btw.issue.no.43

President Benigno Aquino III addresses the Filipino community in Boston at the Robsham Theater, Boston College, on Sept. 21.


by.the.way.1


NO hard feelings.

On Aug. 28, 2014, The New York Times wrote a scathing editorial, “Political Mischief in the Philippines,” calling on President Benigno Aquino III to “stop butting heads with the court.”

The Times editorial didn’t end there.

It urged PNoy, as the President is better known, to “gracefully step down when his term is up.”

We’re sure the piece was avidly read and digested by palace loyalists.

When he visited New York last Tuesday, PNoy agreed to sit down with a New York Times reporter for an exclusive interview.

President Aquino expressed his concern about the “hot and cold” messages from China in connection with the territorial disputes between Beijing and Manila over areas in the South China Sea.

The disputes had created “a tense backdrop” to the relationship between the Philippines and China.

Last Tuesday evening, PNoy told the World Leaders Forum at Columbia University that he hoped that the International Tribunal for the Law of the Sea will soon resolve the Phillippine’s claim in the West China to achieve regional stability and prosperity.

He said, however, that although the conflicting claims between the two countries, the issue is not the totality of their bilateral relations.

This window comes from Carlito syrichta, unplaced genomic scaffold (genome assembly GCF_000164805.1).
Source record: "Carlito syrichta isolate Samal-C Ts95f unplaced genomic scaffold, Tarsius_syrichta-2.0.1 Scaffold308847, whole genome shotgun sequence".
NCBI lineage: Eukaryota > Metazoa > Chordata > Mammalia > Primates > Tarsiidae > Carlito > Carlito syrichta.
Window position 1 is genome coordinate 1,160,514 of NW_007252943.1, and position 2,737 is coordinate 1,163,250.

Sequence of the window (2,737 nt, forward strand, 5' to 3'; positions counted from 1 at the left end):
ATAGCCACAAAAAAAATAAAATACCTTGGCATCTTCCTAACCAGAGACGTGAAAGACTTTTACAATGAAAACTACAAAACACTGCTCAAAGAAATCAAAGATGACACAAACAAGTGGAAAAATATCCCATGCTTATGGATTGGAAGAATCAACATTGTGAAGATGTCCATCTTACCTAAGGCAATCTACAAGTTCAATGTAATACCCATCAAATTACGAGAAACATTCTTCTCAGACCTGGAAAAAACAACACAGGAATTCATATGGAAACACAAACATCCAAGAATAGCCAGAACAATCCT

When he visited China in 2011, then Chinese President Hu Jintao said that would not be an issue.

In the same year, Philippine companies invested in China an estimated $2.5 billion, while investments by Chinese companies in the Philippines amounted to about $600 million.

Despite the hostage-taking of Hong Kong nationals at the Luneta, Chinese tourists visiting the Philippines number about 200,000 every year, while Filipinos going to China reach 800,000 annually.

In his Times interview, however, PNoy said trade between the two countries continues to grow, but a travel advisory is enforced in China discouraging visits to the Philippines.

There was a time when export of bananas to China was stopped, he told The Times.

Because of the geopolitical point of contention the United States, a Philippine ally, has been entangled.

Whether at home or abroad, China is not far from PNoy’s mind.     

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